Why High Schools and Colleges Need to Start Requiring Personal Finance Education
Nearly half of adults claim they are inadequately prepared for retirement; with consumer debt again rising to historic levels; and with fewer than one in 10 adults able to come up with $1,000 to cover an emergency expense, it’s not too much of a stretch to say that America has a financial literacy problem.
Young adults especially are unprepared when it comes to making important decisions about credit, borrowing and saving. This is why more economists, educators, and parents are demanding that we begin to teach personal finance in high school.
Young People Launched into a Complex Financial World
Part of the problem is that the number and complexity of financial decisions people have to make today is increasing. By the time young adults reach the real world, they are forced to make important financial decisions. But what experience do these young people have about credit cards, banking and investing products and employee benefits? There are so many financial products and options from which to choose. Most adults, young and old, are overwhelmed with the amount of information and they don’t know where to start.
By the time they graduate high school, kids are making choices about what type of post-secondary education to pursue. And how they are going to pay for it. Before they know it, they are leaving college with $30,000 of student loan debt, with no way to repay it after taking which ever underpaying job is available to them. From there they are forced to learn critical aspects of personal finances “on the job.”
By the time they are 30 years old, they can make enough significant mistakes to last a lifetime.
Today, more than 60% of student borrowers spend their working lives climbing out from under student loan debt. Many of them begin charging up their credit cards just to be able to meet minimal life style needs. As a result of their student debt, most student borrowers have to delay saving for a home or retirement. Nearly half put off getting married and starting a family. The ripple effect of financial illiteracy spreading across the country is hurting generations of Americans, harming society and the economy.
Most Agree it is Needed but Few Offer it
Nine out of 10 adults agree that personal finance should be taught in high school. Even teens have expressed a desire to learn about personal finance in class, with 86% saying they would rather learn it there rather than through trial and error in the real world. However, most states do not require their high schools to offer personal finance as a stand-alone course in high school. Personal finance or money management is very rarely offered as a course in college
One reason for that is that personal finance concepts are not included as part of standardized testing or college entrance exams. Another reason is, according to a University of Wisconsin study, less than 20% of teachers feel qualified to teach a personal finance class. And, where there is an interest in personal finance courses, educators can’t agree on what they should consist of and how they should be taught.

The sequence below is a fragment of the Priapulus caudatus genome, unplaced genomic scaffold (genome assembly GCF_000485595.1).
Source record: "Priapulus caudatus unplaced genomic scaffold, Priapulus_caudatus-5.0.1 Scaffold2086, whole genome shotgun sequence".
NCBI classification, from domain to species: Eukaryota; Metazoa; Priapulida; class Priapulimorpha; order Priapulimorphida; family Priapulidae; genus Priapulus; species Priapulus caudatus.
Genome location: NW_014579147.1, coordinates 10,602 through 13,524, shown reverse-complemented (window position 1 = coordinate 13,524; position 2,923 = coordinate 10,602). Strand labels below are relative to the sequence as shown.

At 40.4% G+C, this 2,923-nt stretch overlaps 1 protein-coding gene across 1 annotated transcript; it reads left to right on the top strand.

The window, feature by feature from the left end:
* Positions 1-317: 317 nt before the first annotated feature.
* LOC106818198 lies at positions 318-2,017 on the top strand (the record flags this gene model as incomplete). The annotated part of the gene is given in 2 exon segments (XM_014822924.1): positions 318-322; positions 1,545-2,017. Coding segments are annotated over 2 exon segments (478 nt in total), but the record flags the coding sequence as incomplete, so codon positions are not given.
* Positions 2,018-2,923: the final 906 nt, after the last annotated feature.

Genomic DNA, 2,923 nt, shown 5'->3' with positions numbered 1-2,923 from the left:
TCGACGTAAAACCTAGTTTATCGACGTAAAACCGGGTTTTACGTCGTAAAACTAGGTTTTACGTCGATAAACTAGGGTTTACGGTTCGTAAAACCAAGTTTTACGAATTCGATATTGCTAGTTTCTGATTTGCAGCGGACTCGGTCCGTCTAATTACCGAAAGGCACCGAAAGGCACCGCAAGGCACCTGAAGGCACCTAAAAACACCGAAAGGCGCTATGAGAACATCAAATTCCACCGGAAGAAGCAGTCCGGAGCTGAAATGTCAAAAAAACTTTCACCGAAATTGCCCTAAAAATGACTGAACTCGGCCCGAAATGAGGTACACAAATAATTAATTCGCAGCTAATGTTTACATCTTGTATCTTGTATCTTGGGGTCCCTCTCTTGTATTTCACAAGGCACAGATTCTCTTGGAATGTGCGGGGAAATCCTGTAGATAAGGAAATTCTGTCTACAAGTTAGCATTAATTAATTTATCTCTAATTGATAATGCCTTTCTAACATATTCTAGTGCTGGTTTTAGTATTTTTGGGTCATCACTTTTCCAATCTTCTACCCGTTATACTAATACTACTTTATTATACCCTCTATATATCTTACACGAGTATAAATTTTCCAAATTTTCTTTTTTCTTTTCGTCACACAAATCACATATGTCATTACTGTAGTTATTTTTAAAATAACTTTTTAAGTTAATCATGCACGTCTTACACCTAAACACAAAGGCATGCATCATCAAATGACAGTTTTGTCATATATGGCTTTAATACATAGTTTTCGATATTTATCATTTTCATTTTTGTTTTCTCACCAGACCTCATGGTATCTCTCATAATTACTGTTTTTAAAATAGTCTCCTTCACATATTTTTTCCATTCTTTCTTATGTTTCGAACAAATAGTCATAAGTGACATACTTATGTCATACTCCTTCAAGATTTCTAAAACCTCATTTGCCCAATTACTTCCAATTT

Another study found that personal finance is not taught at home either. That is primarily because parents won’t even broach the subject with their children; partly because they are uncomfortable discussing personal finances with their kids, and partly because of their own lack of knowledge on the subject.
What Parents Can Do
Some nonprofit groups, financial firms and federal agencies have stepped up to offer programs for teaching literacy. Many of the big banks, such as Bank of America and Wells Fargo offer learning programs as do financial services firms like Visa. Many of these programs are offered via online learning platforms. They’re good and they’re a start, but their reach is limited and their efforts are often disjointed and diluted.
Those in a position to clearly understand the problem – parents, educators and elected officials – are also best positioned to do something about it. Parents can express their concern and demand curriculum changes through their local school boards. It would help to have some educators on your side when making your case. The PTA is a great place to build an alliance with educators. Parents should also be making their concerns known to their elected officials. In most states, education is a function of state government, so cornering your state representatives would be your best bet.
While these actions are necessary to build advocacy for curriculum changes, parents can’t wait for the slow turning wheels of politics and bureaucracy to do what is needed. Teaching your kids what they need to survive financially is as important as anything else you can give them as you get ready to launch them from the nest. Check with the banks in the area that offer free courses and have your kids take one as a prerequisite for getting their own debit or credit card.
Most of you that read this blog are also parents, some of you are also educators. Should we teach personal finance in high school? Should it be a required part of the curriculum?
Lauren Davidson is a soon-to-be graduate from the University of Pennsylvania with majors in English and Communications. As she shifts into the “real world” Laur hopes to start a freelance writing side hustle to help pay down her student loan debt.